Regex course – part four. Avoiding catastrophic backtracking using lookahead

JavaScript Regex

Regular expressions can help us solve many different problems. They can also be the source of our headaches. A recent Cloudfare outage happened due to a regular expression that caused CPU to spike to 100% on (…) machines worldwide. In this article, we go through situations we need to watch out for like the catastrophic backtracking. To help us understand the problem, we also define what greedy and lazy quantifiers are and why the lookahead might be helpful.

Some people, when confronted with a problem, think “I know, I’ll use regular expressions.” Now they have two problems.

Jamie Zawinski

Regex problems

Diving deeper into quantifiers

The Regular Expression engines are quite complex. We can work wonders with regexp, but we need to take into account some problems that we might encounter. To do that, we need to dive deeper into how some regular expressions are executed.

Greedy quantifiers

In the previous parts of the course, we use quantifiers such as  . It tells the engine to match at least one token.

Let’s tale a closer look at the second example:  . We might wonder how many letters we match using the above expression.

Because quantifiers are greedy by default, we match as many letters as possible. We can confirm this by using the match function.

Another good example is the use of some HTML tags:

The first guess might be that it matches something like  . Not quite!


As you can see, the greedy quantifier matched the longest possible string!

Lazy quantifiers

In this series, we also cover the   quantifier. It means to match zero or one time.

The interesting thing is that by adding it to a greedy quantifier, we tell it to repeat as few times as possible and therefore make it lazy.


Catastrophic backtracking

To understand how quantifiers can affect our performance, we need to take a closer look into a process called backtracking.

Let’s take a look at this seemingly innocent piece of code!

At first glance, it successfully detects a series of digits. Let’s break down how it works.

  • First, the engine processes  . It is greedy, so it starts by attempting to match as many digits as possible. The first match is 
    • then the engine tries to apply the * quantifier, but there are no more digits left
    • since we use the  sign, we want the string to end with our digits – this does not happen due to the  sign
  • Now the amount of matched characters in   decreases due to backtracking. It matches  .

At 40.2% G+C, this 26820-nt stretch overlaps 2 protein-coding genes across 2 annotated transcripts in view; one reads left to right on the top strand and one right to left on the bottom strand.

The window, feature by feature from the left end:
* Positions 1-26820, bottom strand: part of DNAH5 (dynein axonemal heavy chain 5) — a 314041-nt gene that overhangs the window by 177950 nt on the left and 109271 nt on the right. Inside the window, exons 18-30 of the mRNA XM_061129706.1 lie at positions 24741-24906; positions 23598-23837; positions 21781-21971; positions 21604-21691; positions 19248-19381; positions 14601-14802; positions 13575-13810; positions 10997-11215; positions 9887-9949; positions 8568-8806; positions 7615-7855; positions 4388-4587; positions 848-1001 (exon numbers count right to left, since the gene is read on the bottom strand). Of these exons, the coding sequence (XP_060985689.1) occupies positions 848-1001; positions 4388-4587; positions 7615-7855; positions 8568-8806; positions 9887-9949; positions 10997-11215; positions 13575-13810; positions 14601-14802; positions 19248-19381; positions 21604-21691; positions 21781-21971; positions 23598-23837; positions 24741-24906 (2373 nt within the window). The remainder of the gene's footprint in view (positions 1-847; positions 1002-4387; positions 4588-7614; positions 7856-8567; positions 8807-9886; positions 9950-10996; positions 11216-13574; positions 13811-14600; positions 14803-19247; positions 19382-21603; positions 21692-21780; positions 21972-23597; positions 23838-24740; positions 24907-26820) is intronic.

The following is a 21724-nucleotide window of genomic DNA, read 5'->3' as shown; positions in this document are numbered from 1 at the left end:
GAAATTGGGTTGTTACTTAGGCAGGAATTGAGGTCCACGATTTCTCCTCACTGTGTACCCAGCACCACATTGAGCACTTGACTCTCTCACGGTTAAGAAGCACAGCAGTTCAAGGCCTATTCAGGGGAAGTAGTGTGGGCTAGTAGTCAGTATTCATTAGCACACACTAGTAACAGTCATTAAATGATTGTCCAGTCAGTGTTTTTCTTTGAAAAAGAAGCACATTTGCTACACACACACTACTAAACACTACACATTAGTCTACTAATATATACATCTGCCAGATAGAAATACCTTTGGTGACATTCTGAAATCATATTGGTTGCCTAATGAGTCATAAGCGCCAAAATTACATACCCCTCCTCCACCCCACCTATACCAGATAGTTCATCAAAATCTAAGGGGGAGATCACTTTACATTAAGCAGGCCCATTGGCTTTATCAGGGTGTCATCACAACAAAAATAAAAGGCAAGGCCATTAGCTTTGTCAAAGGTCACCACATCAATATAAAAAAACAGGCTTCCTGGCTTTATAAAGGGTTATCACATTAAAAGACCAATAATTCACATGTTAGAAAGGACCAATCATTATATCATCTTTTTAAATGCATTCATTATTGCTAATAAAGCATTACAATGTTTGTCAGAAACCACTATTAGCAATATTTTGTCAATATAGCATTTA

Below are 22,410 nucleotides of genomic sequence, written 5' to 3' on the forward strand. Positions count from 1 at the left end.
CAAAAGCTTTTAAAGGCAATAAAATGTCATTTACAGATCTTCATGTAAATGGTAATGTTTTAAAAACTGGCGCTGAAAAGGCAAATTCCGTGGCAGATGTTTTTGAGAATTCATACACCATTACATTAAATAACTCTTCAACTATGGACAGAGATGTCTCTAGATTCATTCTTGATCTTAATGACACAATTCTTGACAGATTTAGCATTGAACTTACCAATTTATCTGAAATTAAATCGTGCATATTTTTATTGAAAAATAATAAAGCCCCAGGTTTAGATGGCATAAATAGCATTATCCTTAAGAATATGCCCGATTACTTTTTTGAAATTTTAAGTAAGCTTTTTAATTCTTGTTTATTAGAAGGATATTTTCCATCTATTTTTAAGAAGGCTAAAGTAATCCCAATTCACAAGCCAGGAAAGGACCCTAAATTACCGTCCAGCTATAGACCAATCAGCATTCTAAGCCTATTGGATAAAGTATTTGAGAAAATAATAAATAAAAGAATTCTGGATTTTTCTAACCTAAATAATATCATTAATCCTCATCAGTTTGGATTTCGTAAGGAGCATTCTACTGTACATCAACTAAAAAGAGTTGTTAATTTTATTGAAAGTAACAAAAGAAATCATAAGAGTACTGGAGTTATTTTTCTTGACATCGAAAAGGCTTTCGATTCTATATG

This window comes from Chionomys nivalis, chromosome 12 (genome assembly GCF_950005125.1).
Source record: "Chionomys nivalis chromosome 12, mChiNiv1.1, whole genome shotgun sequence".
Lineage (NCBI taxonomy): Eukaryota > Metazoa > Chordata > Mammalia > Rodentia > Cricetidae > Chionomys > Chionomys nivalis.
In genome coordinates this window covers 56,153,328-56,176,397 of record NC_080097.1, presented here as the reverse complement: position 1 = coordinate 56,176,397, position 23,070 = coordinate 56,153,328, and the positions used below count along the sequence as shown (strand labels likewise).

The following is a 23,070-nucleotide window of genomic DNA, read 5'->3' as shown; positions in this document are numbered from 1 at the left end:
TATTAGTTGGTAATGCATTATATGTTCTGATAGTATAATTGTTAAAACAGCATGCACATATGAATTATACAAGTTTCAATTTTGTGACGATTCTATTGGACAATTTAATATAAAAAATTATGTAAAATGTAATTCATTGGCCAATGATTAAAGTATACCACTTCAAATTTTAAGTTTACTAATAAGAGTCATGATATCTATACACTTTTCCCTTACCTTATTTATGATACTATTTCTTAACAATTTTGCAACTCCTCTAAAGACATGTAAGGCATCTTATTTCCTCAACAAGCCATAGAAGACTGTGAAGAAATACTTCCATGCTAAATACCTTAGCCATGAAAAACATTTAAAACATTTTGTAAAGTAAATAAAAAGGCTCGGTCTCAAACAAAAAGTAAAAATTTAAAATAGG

• then the   quantifier applies and therefore   results in two substrings:   and 
    • since no of the above substrings are at the end of the string, matching with   fails
  • The engine keeps backtracking, by decreasing the number of digits the   matches

There are multiple different combinations the above process produces.

Our string ends with the  sign. Because of that, the regex engine attempts to backtrack until it finds a substring of digits at the end of a provided string.

After a lot of calculations, no match is found. It might lead to a big performance drop. If you use a really long string, the browser might hang, destroying the user experience.

The performance can sometimes be improved by changing the greedy quantifiers into lazy ones, but that is not the case in this particular example.


The most straightforward way to fix the above issue is to rewrite the regular expression completely. The above is not always easy and may result in quite a pain. A solution to the above problem can be the use of lookahead.

In its most basic form, it states that x matches only if it is followed by y.

We refer to it to as positive lookahead. The negative lookahead matches x only if x is not followed by ‘y’

The cool thing about lookahead is that it is atomic. As soon as its condition is satisfied, the engine will not backtrack to try different permutations.


Another thing that we need to use here is a backreference.

Above,   means the contents of the first capturing group, and  is the contents of the second capturing group.

We can combine the use of the lookahead and the backreference to deal with the backtracking issue!

This looks quite complex; let’s break it down part by part.

  •  looks for the longest string of digits, since   is greedy
    • the engine does not backtrack looking for different combinations
  •  the backreference states that the content found by the lookahead needs to appear in the string

Thanks to all of the above, we can safely test even very long strings without any hiccups.


In this article, we’ve dived deeper into quantifiers. We’ve learned that we can divide them into greedy and lazy quantifiers and that it can have an impact on the performance. We’ve also covered another issue that quantifiers can cause called catastrophic backtracking. We’ve also learned how to use lookahead to improve the performance instead off simply rewriting our expressions. With all that knowledge we can write even better code and avoid issues like the one that Cloudflare had.

Series Navigation<< Regex course – part three. Grouping and using ES6 features.
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Hripsime Manukyan
Hripsime Manukyan
1 month ago

Very useful article. Thanks to it I was able to fix my regex which had catastrophic backtracking. Thank you.